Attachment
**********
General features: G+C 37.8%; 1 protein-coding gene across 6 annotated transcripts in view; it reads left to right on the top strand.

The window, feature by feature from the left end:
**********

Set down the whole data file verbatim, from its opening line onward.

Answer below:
General features: G+C 37.8%; 1 protein-coding gene across 6 annotated transcripts in view; it reads left to right on the top strand.

The window, feature by feature from the left end: